Most of the high-performance robots built to date employ hydraulic actuation. Examples such as BigDog, LS3, HyQ, and Atlas enhance the potential of this actuation technology. Hydraulics has many properties that make it an ideal choice for highly dynamic articulated robot applications:
Higher power-to-weight ratio;
The centralized power source (pump + tank) can provide power for several actuators. This permits to distribute better the actuation weight, keeping the robot base heavier and the links lighter;
The hydraulic transmission, characterized by the fluid, is stiffer than electric drives transmissions (e.g. gear box), resulting in the possibility to have higher closed loop gains, greater accuracy, and better frequency response;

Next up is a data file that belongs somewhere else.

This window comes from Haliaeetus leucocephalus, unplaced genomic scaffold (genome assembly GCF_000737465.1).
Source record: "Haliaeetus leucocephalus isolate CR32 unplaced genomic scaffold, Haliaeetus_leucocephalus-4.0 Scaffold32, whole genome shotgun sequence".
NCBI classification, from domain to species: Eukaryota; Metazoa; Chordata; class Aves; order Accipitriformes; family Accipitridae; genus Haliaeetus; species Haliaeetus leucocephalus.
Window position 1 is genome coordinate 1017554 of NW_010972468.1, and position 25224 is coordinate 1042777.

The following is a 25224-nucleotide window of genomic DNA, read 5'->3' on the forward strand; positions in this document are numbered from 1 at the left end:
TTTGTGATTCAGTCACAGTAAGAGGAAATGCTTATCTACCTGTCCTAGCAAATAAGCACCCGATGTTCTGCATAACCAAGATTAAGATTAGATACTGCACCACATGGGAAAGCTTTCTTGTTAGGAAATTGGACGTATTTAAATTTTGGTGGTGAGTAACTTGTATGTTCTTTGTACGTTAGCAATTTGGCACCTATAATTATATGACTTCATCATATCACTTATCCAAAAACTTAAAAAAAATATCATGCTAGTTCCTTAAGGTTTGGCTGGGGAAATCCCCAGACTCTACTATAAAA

Hydraulic actuators are mechanically very simple and allow for robust design against impacts and overload. This is very important in dynamic applications, where high peak forces on the robot structure cannot be avoided and are even part of the requirements
Hydraulic actuators (e.g. valves) guarantee high enough actuator bandwidth to achieve near perfect torque control in the spectrum of interest for dynamic locomotion of medium to large scale robots. This provides legged robots, such as HyQ, the compliance needed for legged locomotion by using a naturally very stiff actuation system;
The hydraulic fluid serves also as coolant of the actuators.
The HyQ leg prototype consists of two links and it has three actuated degrees of freedom (DOF): two in the hip (abduction/adduction and flexion/extension) and one in the knee (flexion/extension). Both flexion/extension DOF are actuated by small-sized hydraulic components: an asymmetric hydraulic cylinder (Hoerbiger LB6 1610 0080) driven by high-performance electro-hydraulic servovalves (Moog E024).